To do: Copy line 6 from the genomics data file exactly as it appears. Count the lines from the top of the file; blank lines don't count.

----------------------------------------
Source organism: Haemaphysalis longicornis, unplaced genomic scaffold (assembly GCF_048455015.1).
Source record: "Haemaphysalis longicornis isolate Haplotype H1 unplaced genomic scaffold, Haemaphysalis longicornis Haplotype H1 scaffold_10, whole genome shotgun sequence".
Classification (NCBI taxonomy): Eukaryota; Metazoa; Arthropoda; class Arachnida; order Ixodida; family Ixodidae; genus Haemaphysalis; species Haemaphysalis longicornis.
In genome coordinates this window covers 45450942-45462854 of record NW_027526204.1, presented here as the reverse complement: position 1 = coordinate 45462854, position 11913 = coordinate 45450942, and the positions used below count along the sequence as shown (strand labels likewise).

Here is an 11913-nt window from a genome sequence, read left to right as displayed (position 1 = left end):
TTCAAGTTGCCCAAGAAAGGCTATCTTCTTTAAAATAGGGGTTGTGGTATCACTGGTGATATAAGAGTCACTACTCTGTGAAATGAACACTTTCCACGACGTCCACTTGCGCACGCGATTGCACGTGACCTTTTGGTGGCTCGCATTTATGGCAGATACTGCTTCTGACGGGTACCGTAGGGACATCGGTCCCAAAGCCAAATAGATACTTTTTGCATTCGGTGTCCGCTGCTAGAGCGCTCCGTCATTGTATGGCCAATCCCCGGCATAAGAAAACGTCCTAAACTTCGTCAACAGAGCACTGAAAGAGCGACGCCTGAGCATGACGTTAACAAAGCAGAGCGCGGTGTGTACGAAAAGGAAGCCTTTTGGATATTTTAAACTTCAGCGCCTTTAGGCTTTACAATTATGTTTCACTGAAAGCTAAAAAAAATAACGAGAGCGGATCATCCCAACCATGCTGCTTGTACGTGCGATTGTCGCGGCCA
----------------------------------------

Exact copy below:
TTCAAGTTGCCCAAGAAAGGCTATCTTCTTTAAAATAGGGGTTGTGGTATCACTGGTGATATAAGAGTCACTACTCTGTGAAATGAACACTTTCCACGACGTCCACTTGCGCACGCGATTGCACGTGACCTTTTGGTGGCTCGCATTTATGGCAGATACTGCTTCTGACGGGTACCGTAGGGACATCGGTCCCAAAGCCAAATAGATACTTTTTGCATTCGGTGTCCGCTGCTAGAGCGCTCCGTCATTGTATGGCCAATCCCCGGCATAAGAAAACGTCCTAAACTTCGTCAACAGAGCACTGAAAGAGCGACGCCTGAGCATGACGTTAACAAAGCAGAGCGCGGTGTGTACGAAAAGGAAGCCTTTTGGATATTTTAAACTTCAGCGCCTTTAGGCTTTACAATTATGTTTCACTGAAAGCTAAAAAAAATAACGAGAGCGGATCATCCCAACCATGCTGCTTGTACGTGCGATTGTCGCGGCCA